I found you have to press the adapter quite hard to get it on the flash – hard enough that when I first tried, I was starting to worry I might break it. I had to watch a couple of videos to make sure I wasn’t missing something. But that is indeed the way: you snap it on, and then use the top clip to secure it. It works (and my fears about breaking it were clearly unfounded), but a slightly easier or looser mount would have been more convenient for sure.

The adapter ring is pure plastic, so while it obviously works with the AK-R21 projection attachment which it’s designed for, it can’t take AK-R1 magnetic accessories like the dome diffuser or snoot. You would have to take the adapter off and attach them directly to the flash.

The next piece to go on is the projection attachment itself, along with the lens. The lens is detachable, but since I only have the 65mm, I always keep it on. The projection attachment also uses clips, but these are much easier to use – no complaints at all.

The device has a vertical slot (visible above, just behind the Godox logo). This is where the AK-R26 slide holder slots in. The holder, as you can see below, has arrows indicating how to insert it. I would prefer if Godox had these markings in white, which I would think is easy enough to do; that would make them far easier to see in a dark studio.

The adapter ring remains fixed to the flash, but the projection attachment can be rotated 360°, which of course rotates the projected image. The markings, which you can see in the image below, are a helpful reference.

The projected image

When using the Godox AK-R21 projection attachment with flashes which have a zoom feature (like the Godox AD100 Pro which I used for this review), Godox recommends setting them to the maximum zoom value (85mm in my case).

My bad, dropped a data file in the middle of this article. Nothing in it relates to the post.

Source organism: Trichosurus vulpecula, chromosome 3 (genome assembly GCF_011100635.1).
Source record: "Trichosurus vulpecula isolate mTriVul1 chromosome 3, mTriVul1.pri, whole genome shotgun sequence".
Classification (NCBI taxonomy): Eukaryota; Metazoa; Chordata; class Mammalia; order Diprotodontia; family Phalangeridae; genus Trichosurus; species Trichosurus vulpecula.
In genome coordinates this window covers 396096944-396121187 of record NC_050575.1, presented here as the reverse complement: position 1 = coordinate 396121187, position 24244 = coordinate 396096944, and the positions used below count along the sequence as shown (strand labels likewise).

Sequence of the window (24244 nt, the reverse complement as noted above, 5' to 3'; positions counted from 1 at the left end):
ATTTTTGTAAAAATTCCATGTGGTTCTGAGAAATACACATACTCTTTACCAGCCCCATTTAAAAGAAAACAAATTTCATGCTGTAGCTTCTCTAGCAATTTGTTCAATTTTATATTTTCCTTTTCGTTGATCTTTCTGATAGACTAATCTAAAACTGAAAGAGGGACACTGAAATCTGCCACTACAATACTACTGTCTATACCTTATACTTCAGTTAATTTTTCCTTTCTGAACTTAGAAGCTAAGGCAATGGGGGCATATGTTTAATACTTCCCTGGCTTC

The projected image has an aspect ratio of approximately 3:2, similar to 35mm film or a full-frame sensor. There is a bit of vignetting in the corners, as you can see in the photo below where I projected one of the slides onto a white wall. In practice, this is not too noticeable.

As for the image size, I found that the AK-R21 has a similar “angle of view” to my 50mm lens (I use an APS-C sensor Fuji X-E4 camera, so that’s 75mm in full-frame terms). In other words, if I place my camera close to the flash and point them at the same surface, the projected image approximately fills the frame. When you move it further away, you get a larger (but also dimmer) image.

Of course, the size of the projected image also depends on the projection lens. As I mentioned, I have only tried the default 65mm (not the optional 50mm or 83mm lenses). Ideally, this (i.e. size of the projected image as a function of distance) is information which Godox should provide on the product page.

For the projected image to be in focus, you need to focus the lens, which you do simply by twisting it. Focusing is easier if you set the flash to strobe (aka multi) mode, firing off a series of, say, 10 flashes in quick succession as you try and bring the projected image into focus.

Alternatively, you can use the modeling light, which is a continuous light. But then you need a pretty powerful modeling light, or a pretty dark studio (ideally both). This is because the projection lens – even without any transparencies – cuts over 2 stops of light.